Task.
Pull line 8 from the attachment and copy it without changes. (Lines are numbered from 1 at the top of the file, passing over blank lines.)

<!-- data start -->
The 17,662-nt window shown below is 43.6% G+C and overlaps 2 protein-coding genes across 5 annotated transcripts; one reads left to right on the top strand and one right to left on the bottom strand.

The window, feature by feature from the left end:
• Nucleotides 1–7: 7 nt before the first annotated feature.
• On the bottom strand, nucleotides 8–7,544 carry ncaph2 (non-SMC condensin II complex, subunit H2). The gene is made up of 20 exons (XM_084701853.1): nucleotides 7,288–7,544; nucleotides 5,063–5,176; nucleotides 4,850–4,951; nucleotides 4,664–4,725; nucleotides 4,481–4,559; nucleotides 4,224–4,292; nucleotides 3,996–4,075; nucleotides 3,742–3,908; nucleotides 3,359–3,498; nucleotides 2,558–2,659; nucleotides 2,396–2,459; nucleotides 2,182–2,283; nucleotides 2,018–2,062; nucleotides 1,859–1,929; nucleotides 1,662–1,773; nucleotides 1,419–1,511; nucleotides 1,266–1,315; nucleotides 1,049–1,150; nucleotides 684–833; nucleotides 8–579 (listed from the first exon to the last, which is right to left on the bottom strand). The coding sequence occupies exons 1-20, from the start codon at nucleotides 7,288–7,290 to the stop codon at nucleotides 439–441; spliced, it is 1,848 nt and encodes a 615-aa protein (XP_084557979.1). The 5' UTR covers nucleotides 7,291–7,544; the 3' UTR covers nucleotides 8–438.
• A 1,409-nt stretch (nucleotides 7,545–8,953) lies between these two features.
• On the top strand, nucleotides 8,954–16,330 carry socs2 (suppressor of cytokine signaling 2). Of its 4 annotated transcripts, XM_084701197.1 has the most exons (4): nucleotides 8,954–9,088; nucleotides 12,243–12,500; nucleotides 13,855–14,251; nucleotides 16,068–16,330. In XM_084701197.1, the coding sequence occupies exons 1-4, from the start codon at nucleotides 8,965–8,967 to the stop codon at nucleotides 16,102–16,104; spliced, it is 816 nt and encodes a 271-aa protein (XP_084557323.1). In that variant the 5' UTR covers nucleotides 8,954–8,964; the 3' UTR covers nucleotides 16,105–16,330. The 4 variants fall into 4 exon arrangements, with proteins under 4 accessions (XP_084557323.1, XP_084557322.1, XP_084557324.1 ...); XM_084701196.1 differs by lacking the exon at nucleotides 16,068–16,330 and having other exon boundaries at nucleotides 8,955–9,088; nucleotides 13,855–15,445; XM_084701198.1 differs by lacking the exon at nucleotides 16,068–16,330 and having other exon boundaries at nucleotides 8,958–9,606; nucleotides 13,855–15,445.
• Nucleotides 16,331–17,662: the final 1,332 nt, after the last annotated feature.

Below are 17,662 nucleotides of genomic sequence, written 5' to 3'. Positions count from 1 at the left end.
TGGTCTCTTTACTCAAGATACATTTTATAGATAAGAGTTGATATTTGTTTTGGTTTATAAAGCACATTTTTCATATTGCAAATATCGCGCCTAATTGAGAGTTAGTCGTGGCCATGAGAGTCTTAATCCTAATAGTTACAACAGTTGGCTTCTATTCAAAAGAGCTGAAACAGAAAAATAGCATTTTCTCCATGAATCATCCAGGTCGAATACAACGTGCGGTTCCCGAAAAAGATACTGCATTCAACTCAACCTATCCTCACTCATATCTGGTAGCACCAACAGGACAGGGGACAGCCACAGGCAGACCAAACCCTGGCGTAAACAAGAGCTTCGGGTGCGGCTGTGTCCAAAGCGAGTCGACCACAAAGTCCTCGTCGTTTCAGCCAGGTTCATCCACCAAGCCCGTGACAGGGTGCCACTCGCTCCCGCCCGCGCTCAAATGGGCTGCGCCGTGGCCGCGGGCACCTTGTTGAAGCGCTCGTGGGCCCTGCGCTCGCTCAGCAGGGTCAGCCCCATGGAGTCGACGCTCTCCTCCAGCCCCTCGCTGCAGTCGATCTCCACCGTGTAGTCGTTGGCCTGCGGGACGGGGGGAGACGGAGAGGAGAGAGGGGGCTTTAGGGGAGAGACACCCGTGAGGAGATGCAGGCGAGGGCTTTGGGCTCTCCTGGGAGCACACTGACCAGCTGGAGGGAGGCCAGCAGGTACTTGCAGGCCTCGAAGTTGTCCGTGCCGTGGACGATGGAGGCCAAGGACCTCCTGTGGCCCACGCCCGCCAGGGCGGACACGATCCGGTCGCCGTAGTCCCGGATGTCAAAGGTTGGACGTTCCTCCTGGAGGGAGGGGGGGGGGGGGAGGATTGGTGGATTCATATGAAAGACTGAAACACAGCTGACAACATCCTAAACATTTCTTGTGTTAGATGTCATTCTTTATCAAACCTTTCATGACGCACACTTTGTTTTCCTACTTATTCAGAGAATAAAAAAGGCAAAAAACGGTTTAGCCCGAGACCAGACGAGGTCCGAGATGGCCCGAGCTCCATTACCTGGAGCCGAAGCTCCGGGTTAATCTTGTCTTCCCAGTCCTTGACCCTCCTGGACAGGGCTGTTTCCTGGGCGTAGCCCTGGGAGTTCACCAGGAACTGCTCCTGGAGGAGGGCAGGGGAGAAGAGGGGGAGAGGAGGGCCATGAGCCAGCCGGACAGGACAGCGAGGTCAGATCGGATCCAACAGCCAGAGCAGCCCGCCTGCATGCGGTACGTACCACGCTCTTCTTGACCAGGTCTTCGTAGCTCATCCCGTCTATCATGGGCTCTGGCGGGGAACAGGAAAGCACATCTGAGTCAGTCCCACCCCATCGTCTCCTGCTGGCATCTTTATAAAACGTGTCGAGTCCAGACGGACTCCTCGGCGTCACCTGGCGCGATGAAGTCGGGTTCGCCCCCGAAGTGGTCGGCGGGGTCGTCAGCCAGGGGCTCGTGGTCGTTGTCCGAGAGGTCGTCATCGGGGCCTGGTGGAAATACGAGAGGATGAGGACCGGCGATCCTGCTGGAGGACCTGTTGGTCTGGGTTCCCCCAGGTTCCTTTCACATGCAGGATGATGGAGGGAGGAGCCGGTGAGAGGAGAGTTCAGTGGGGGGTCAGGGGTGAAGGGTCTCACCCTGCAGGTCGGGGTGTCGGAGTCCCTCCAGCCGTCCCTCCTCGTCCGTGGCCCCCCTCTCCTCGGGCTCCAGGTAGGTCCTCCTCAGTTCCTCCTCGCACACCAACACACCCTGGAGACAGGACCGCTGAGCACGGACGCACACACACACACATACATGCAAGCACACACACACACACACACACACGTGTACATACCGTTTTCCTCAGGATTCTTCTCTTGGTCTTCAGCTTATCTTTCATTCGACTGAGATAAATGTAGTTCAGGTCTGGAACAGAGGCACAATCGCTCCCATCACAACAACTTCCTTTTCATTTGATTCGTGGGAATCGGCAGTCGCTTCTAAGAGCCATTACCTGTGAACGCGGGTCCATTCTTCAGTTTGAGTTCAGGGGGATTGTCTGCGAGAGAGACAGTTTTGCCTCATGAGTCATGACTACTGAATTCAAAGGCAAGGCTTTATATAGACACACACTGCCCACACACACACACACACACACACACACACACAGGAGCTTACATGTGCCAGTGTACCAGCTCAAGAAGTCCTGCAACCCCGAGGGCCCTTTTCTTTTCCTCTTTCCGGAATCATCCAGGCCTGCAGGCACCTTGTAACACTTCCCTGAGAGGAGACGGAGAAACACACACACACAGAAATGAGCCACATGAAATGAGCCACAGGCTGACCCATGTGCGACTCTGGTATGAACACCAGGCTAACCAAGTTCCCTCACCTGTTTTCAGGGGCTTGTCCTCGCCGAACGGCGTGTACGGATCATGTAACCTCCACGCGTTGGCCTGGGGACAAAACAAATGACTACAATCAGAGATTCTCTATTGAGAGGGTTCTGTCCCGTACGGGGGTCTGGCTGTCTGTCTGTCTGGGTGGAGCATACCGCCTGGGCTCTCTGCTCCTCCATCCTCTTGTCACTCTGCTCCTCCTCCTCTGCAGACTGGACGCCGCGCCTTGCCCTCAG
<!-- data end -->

Below are 17,662 nucleotides of genomic sequence, written 5' to 3'. Positions count from 1 at the left end.